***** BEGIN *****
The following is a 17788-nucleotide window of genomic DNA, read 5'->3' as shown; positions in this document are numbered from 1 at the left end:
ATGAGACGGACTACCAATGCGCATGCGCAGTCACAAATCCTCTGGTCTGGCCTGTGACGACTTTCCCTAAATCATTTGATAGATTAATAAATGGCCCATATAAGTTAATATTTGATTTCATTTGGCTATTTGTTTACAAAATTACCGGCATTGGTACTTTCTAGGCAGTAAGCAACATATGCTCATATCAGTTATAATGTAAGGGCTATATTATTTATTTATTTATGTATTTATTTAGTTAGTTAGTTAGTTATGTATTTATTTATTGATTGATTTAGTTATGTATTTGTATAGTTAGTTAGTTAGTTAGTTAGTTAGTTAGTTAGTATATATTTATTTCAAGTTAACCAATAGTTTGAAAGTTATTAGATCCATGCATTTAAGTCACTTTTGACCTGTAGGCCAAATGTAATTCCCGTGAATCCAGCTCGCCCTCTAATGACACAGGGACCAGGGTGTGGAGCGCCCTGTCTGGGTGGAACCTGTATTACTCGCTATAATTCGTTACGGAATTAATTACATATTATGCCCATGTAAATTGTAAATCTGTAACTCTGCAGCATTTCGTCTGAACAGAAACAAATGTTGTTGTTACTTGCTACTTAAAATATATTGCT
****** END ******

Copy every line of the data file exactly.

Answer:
The following is a 17788-nucleotide window of genomic DNA, read 5'->3' as shown; positions in this document are numbered from 1 at the left end:
ATGAGACGGACTACCAATGCGCATGCGCAGTCACAAATCCTCTGGTCTGGCCTGTGACGACTTTCCCTAAATCATTTGATAGATTAATAAATGGCCCATATAAGTTAATATTTGATTTCATTTGGCTATTTGTTTACAAAATTACCGGCATTGGTACTTTCTAGGCAGTAAGCAACATATGCTCATATCAGTTATAATGTAAGGGCTATATTATTTATTTATTTATGTATTTATTTAGTTAGTTAGTTAGTTATGTATTTATTTATTGATTGATTTAGTTATGTATTTGTATAGTTAGTTAGTTAGTTAGTTAGTTAGTTAGTTAGTATATATTTATTTCAAGTTAACCAATAGTTTGAAAGTTATTAGATCCATGCATTTAAGTCACTTTTGACCTGTAGGCCAAATGTAATTCCCGTGAATCCAGCTCGCCCTCTAATGACACAGGGACCAGGGTGTGGAGCGCCCTGTCTGGGTGGAACCTGTATTACTCGCTATAATTCGTTACGGAATTAATTACATATTATGCCCATGTAAATTGTAAATCTGTAACTCTGCAGCATTTCGTCTGAACAGAAACAAATGTTGTTGTTACTTGCTACTTAAAATATATTGCT